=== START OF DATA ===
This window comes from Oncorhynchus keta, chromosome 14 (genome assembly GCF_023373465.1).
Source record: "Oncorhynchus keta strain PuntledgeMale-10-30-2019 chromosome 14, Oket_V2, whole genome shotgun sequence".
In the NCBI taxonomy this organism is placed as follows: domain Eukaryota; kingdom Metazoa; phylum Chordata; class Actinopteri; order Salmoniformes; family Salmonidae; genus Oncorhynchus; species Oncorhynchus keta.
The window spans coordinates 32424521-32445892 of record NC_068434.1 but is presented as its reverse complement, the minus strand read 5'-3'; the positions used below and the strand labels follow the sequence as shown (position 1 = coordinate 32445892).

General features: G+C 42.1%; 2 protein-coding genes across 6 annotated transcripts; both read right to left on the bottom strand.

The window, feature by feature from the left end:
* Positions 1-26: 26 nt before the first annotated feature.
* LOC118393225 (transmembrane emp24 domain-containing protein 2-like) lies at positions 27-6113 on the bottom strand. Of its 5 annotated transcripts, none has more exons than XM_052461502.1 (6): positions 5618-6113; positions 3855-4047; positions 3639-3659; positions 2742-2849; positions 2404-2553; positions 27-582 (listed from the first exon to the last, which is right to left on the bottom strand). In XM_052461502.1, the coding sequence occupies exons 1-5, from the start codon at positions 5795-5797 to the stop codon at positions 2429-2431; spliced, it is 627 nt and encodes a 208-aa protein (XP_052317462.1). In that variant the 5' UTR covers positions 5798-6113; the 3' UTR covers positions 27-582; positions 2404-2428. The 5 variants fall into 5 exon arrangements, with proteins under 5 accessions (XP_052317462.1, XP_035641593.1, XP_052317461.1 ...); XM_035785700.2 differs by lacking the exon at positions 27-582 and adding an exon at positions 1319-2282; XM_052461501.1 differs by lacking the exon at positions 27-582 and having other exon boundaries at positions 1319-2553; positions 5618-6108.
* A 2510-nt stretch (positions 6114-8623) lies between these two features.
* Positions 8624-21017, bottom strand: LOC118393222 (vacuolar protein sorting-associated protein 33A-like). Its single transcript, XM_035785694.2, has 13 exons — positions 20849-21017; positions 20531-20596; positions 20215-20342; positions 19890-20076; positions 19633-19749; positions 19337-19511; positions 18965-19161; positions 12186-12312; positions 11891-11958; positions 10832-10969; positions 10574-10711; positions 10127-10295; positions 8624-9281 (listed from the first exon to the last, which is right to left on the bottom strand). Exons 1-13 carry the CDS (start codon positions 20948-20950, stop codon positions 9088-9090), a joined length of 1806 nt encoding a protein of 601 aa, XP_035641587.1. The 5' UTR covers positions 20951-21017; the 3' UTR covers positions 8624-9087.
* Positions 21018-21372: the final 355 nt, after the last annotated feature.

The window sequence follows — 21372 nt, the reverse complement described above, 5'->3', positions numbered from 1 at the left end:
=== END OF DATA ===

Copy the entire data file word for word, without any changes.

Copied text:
This window comes from Oncorhynchus keta, chromosome 14 (genome assembly GCF_023373465.1).
Source record: "Oncorhynchus keta strain PuntledgeMale-10-30-2019 chromosome 14, Oket_V2, whole genome shotgun sequence".
In the NCBI taxonomy this organism is placed as follows: domain Eukaryota; kingdom Metazoa; phylum Chordata; class Actinopteri; order Salmoniformes; family Salmonidae; genus Oncorhynchus; species Oncorhynchus keta.
The window spans coordinates 32424521-32445892 of record NC_068434.1 but is presented as its reverse complement, the minus strand read 5'-3'; the positions used below and the strand labels follow the sequence as shown (position 1 = coordinate 32445892).

General features: G+C 42.1%; 2 protein-coding genes across 6 annotated transcripts; both read right to left on the bottom strand.

The window, feature by feature from the left end:
* Positions 1-26: 26 nt before the first annotated feature.
* LOC118393225 (transmembrane emp24 domain-containing protein 2-like) lies at positions 27-6113 on the bottom strand. Of its 5 annotated transcripts, none has more exons than XM_052461502.1 (6): positions 5618-6113; positions 3855-4047; positions 3639-3659; positions 2742-2849; positions 2404-2553; positions 27-582 (listed from the first exon to the last, which is right to left on the bottom strand). In XM_052461502.1, the coding sequence occupies exons 1-5, from the start codon at positions 5795-5797 to the stop codon at positions 2429-2431; spliced, it is 627 nt and encodes a 208-aa protein (XP_052317462.1). In that variant the 5' UTR covers positions 5798-6113; the 3' UTR covers positions 27-582; positions 2404-2428. The 5 variants fall into 5 exon arrangements, with proteins under 5 accessions (XP_052317462.1, XP_035641593.1, XP_052317461.1 ...); XM_035785700.2 differs by lacking the exon at positions 27-582 and adding an exon at positions 1319-2282; XM_052461501.1 differs by lacking the exon at positions 27-582 and having other exon boundaries at positions 1319-2553; positions 5618-6108.
* A 2510-nt stretch (positions 6114-8623) lies between these two features.
* Positions 8624-21017, bottom strand: LOC118393222 (vacuolar protein sorting-associated protein 33A-like). Its single transcript, XM_035785694.2, has 13 exons — positions 20849-21017; positions 20531-20596; positions 20215-20342; positions 19890-20076; positions 19633-19749; positions 19337-19511; positions 18965-19161; positions 12186-12312; positions 11891-11958; positions 10832-10969; positions 10574-10711; positions 10127-10295; positions 8624-9281 (listed from the first exon to the last, which is right to left on the bottom strand). Exons 1-13 carry the CDS (start codon positions 20948-20950, stop codon positions 9088-9090), a joined length of 1806 nt encoding a protein of 601 aa, XP_035641587.1. The 5' UTR covers positions 20951-21017; the 3' UTR covers positions 8624-9087.
* Positions 21018-21372: the final 355 nt, after the last annotated feature.

The window sequence follows — 21372 nt, the reverse complement described above, 5'->3', positions numbered from 1 at the left end: